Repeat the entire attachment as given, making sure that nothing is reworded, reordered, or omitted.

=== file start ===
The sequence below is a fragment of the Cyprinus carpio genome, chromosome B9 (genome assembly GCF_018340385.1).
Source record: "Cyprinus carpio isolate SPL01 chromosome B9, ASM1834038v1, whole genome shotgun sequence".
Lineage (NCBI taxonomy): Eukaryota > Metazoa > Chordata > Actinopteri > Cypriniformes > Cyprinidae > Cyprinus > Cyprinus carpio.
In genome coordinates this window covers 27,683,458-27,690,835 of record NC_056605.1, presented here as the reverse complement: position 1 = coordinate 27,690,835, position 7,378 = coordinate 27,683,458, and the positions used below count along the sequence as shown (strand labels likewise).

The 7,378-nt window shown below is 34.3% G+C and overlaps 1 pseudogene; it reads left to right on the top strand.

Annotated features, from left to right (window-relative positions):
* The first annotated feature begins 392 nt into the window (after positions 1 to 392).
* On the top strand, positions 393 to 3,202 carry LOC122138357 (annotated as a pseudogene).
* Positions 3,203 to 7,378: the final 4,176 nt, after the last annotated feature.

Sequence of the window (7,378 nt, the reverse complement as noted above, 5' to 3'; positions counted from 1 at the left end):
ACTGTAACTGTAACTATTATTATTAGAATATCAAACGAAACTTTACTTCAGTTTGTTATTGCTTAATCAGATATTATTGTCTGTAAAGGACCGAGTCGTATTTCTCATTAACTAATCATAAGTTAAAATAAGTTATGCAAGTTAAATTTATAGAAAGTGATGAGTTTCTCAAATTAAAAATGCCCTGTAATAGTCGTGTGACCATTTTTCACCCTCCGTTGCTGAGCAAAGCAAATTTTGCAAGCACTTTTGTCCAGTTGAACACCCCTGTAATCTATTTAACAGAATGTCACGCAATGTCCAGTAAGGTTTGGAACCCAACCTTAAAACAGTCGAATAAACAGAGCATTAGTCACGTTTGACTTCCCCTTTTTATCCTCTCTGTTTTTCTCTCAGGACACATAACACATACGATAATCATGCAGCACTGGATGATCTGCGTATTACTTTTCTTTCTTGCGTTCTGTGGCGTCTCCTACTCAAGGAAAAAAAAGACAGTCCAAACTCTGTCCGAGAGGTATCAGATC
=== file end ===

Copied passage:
The sequence below is a fragment of the Cyprinus carpio genome, chromosome B9 (genome assembly GCF_018340385.1).
Source record: "Cyprinus carpio isolate SPL01 chromosome B9, ASM1834038v1, whole genome shotgun sequence".
Lineage (NCBI taxonomy): Eukaryota > Metazoa > Chordata > Actinopteri > Cypriniformes > Cyprinidae > Cyprinus > Cyprinus carpio.
In genome coordinates this window covers 27,683,458-27,690,835 of record NC_056605.1, presented here as the reverse complement: position 1 = coordinate 27,690,835, position 7,378 = coordinate 27,683,458, and the positions used below count along the sequence as shown (strand labels likewise).

The 7,378-nt window shown below is 34.3% G+C and overlaps 1 pseudogene; it reads left to right on the top strand.

Annotated features, from left to right (window-relative positions):
* The first annotated feature begins 392 nt into the window (after positions 1 to 392).
* On the top strand, positions 393 to 3,202 carry LOC122138357 (annotated as a pseudogene).
* Positions 3,203 to 7,378: the final 4,176 nt, after the last annotated feature.

Sequence of the window (7,378 nt, the reverse complement as noted above, 5' to 3'; positions counted from 1 at the left end):
ACTGTAACTGTAACTATTATTATTAGAATATCAAACGAAACTTTACTTCAGTTTGTTATTGCTTAATCAGATATTATTGTCTGTAAAGGACCGAGTCGTATTTCTCATTAACTAATCATAAGTTAAAATAAGTTATGCAAGTTAAATTTATAGAAAGTGATGAGTTTCTCAAATTAAAAATGCCCTGTAATAGTCGTGTGACCATTTTTCACCCTCCGTTGCTGAGCAAAGCAAATTTTGCAAGCACTTTTGTCCAGTTGAACACCCCTGTAATCTATTTAACAGAATGTCACGCAATGTCCAGTAAGGTTTGGAACCCAACCTTAAAACAGTCGAATAAACAGAGCATTAGTCACGTTTGACTTCCCCTTTTTATCCTCTCTGTTTTTCTCTCAGGACACATAACACATACGATAATCATGCAGCACTGGATGATCTGCGTATTACTTTTCTTTCTTGCGTTCTGTGGCGTCTCCTACTCAAGGAAAAAAAAGACAGTCCAAACTCTGTCCGAGAGGTATCAGATC